Members of the Nueluxe community can use the platform to learn and connect with the brands at the forefront of this change, and gain access to exclusive discounts and product offers. Check it out!



Target : everyday fashion buyers who are conscious about their purchases


Derived from the Italian words ‘moda’ and ‘avanti,’ Modavanti is an online boutique that sells fully sustainable clothing lines. One of the major factors that separates Modavanti from other similar online retailers is the site’s design and branding. The site does not scream green, or sell clothes that are heavy on sustainability but light on style; instead it has created a store that looks like a real fashion store.

Modavanti makes sure there is real substance behind the brands you are buying. Beyond just selecting and stocking the brands, they have created a clean and colourful system to show the specific ‘sustainable charareristics’ of each brand. What’s even better is that they actually educate you about each characteristic on their Sustainability page.

Modavanti is showing what being fashion forward is all about. Unlike bloggers and industry insiders who write and tweet mindlessly about the hot colour for 2014 (pink, purple, yellow …), these guys have a vision for what the future of fashion will really look like … bellissimo!

What are the common threads that connect these brands?

None of the aforementioned companies incorporate eco or ethical into their name, or brand heavily around these themes. Rather they try and come out with a strong brand image that resonates with traditional consumers while at the same time educating their market about what they need to know.

The whole ‘eco and ethical’ category is very niche and represents 5% (at most 10%) of the market. For those brands that want to really make an impact on the mainstream market they need to embed sustainable principles into their collections and not try and win consumers over on strictly ‘ethical’ branding arguments.

People who are purchasing clothes are primarily interested in the style and price. If the clothes don’t look good, the average person is not going to buy them, even if they were made using organic materials from a poor rural village in India. If you want them to pay more because they were made using sustainable practices (research suggests they would pay a 10% premium, verus 25% for tailor made#), you need to educate them as to why and develop a premium brand image. It doesn’t conjure up images of sexiness and style to talk about ‘eco trousers’ or an ‘ethical short sleeve.’

This is especially important if you want to target generation Y. People in our generation expect things to have certain qualities and are not willing to sacrifice quality just to fit a certain ethical profile. The new breed of ‘sustainable brands,’ those whose end products are in-sync with their social and environmental surroundings, will find Gen Y to be a very big and receptive market. But to hit that market, brands need to still provide the emotional benefits that the ‘unsustainable alternatives’ would provide. When it comes to fashion, people just want to look good and rep brands that match their lifestyle.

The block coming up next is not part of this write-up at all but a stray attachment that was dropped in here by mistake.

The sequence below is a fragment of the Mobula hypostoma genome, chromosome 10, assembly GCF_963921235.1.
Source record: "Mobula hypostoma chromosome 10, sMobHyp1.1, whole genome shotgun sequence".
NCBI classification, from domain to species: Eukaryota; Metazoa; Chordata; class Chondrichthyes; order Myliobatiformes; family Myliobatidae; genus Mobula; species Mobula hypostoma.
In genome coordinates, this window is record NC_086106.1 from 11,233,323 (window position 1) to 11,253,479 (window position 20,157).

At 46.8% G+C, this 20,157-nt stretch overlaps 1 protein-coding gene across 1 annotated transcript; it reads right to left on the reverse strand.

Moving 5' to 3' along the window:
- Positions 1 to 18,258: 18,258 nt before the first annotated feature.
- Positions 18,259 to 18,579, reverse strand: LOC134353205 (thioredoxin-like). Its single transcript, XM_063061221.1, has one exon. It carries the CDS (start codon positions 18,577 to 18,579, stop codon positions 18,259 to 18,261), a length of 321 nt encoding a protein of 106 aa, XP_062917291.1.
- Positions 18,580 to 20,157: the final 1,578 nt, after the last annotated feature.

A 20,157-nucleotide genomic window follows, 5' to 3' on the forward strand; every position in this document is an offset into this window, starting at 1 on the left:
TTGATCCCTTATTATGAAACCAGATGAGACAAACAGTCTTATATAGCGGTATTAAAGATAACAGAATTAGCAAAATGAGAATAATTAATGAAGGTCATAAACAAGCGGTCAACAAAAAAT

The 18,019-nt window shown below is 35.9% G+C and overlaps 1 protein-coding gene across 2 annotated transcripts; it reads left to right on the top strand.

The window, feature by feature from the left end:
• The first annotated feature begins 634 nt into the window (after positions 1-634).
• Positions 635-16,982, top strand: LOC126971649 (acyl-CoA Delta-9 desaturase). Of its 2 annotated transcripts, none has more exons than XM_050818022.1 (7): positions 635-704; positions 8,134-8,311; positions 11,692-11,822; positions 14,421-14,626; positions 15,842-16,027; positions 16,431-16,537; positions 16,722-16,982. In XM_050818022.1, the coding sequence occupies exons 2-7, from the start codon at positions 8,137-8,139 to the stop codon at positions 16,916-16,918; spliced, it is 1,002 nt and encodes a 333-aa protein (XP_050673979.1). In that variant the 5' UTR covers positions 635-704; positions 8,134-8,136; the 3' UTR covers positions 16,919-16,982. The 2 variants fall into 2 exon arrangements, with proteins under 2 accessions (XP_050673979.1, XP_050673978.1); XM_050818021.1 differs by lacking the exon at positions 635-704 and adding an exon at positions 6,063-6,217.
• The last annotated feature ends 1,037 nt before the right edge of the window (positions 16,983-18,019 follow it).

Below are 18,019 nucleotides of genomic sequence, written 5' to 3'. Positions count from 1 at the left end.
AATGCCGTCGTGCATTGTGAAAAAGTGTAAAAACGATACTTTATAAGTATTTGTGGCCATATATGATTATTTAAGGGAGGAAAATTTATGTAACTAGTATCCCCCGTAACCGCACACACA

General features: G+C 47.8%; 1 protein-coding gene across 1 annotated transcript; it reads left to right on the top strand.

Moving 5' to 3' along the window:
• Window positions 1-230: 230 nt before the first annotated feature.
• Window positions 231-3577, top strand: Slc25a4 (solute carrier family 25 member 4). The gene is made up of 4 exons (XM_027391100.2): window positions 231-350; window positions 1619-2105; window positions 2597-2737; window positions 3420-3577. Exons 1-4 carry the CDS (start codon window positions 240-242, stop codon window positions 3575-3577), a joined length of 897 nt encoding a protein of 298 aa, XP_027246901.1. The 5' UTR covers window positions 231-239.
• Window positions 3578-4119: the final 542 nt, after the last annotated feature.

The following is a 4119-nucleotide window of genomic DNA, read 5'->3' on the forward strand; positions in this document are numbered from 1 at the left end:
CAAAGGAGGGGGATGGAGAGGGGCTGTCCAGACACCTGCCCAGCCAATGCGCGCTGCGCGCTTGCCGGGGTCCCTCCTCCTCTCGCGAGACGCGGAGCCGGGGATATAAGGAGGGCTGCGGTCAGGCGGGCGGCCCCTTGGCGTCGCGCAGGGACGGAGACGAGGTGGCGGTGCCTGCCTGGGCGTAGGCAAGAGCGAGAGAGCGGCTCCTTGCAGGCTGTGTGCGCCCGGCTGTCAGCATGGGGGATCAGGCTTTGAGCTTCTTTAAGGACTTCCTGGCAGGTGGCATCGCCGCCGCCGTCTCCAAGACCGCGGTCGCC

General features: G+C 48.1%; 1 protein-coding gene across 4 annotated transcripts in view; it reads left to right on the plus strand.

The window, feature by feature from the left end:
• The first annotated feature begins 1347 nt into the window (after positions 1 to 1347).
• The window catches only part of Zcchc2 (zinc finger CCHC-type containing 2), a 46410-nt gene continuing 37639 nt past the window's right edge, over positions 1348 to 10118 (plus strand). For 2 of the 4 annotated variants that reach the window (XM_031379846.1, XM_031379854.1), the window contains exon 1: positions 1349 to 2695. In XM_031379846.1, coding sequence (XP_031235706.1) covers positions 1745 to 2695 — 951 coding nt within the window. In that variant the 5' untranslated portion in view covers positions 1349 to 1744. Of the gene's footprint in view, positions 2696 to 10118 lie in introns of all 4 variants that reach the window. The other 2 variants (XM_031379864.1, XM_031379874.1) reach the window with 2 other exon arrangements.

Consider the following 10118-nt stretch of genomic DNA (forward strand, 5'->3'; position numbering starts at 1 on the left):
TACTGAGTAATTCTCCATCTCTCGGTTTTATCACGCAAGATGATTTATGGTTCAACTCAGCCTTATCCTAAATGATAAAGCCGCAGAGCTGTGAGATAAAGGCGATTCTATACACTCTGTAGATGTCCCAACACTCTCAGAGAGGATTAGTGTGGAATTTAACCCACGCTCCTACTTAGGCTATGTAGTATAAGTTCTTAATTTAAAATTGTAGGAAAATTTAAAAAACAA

Just like the food market has made the move to everything organic, fashion is in transition to become its own version of ‘sustainable.’ There has been a lot of recent movement at the top levels, thanks to campaigns like Detox fashion, despite the fact that many of the traditional luxury players seem to hobbled by their heritage. But the movement at the bottom is exploding, and by the time many major labels reach fully sustainable levels (by 2020 according many Detox responses), a new crop will be arising. So suit up and lace ‘em on, because the fashion revolution has begun.

Do you agree or disagree that avant-garde fashion enterprises should steer clear from being too focused on ethical and eco?

+ A New Era of Business : Fashion
+ Business Model Breakdown: Fashion 2.0

Building Blocks – PLAN – the Business Model

The New Era of Business reports are focused on the future of important industries and include examples sourced from around the world.

Fashion forward – it’s a term typically used to describe the trendsetters in the fashion world, the fashionistas – but in today’s blog we are going to look at it from a different perspective, the future of fashion. Arguably the most unsustainable industry in the world, it’s time to put a new face on fashion and redefine the rules of the runway. Fast forward to a new era of fashion.

Fashion touches us all. The threads of the fashion world are sewn around us from our very first moments on earth. But the clothes we wear are not what they used to be. What started as a cultural tradition of artisan handiwork passed down through the generations has become a mass-market business of shipments being passed down the supply chain. The pressures of globalization has flipped fashion on its head – thoughtful fashion is out, fast fashion is in.

The time has come to redesign the system and move fashion forward. Within the wreckage lies an unprecedented opportunity to build an entirely new stable of brands who can bring sustainability to the world of fashion without sacrificing style and sensuality. Fashion forward begins from the bottom up.

Recently, we attended the second annual Beyond Fashion Summit in Berlin. The workshop brought together a series of experts, designers, and entrepreneurs from around the world to lead a debate about how fashion is evolving and what the future holds in store. The theme for the event was ‘Hypernature,’ a term loosely used to describe how sustainability, technology and fashion might interconnect as we move towards a new era of fashion.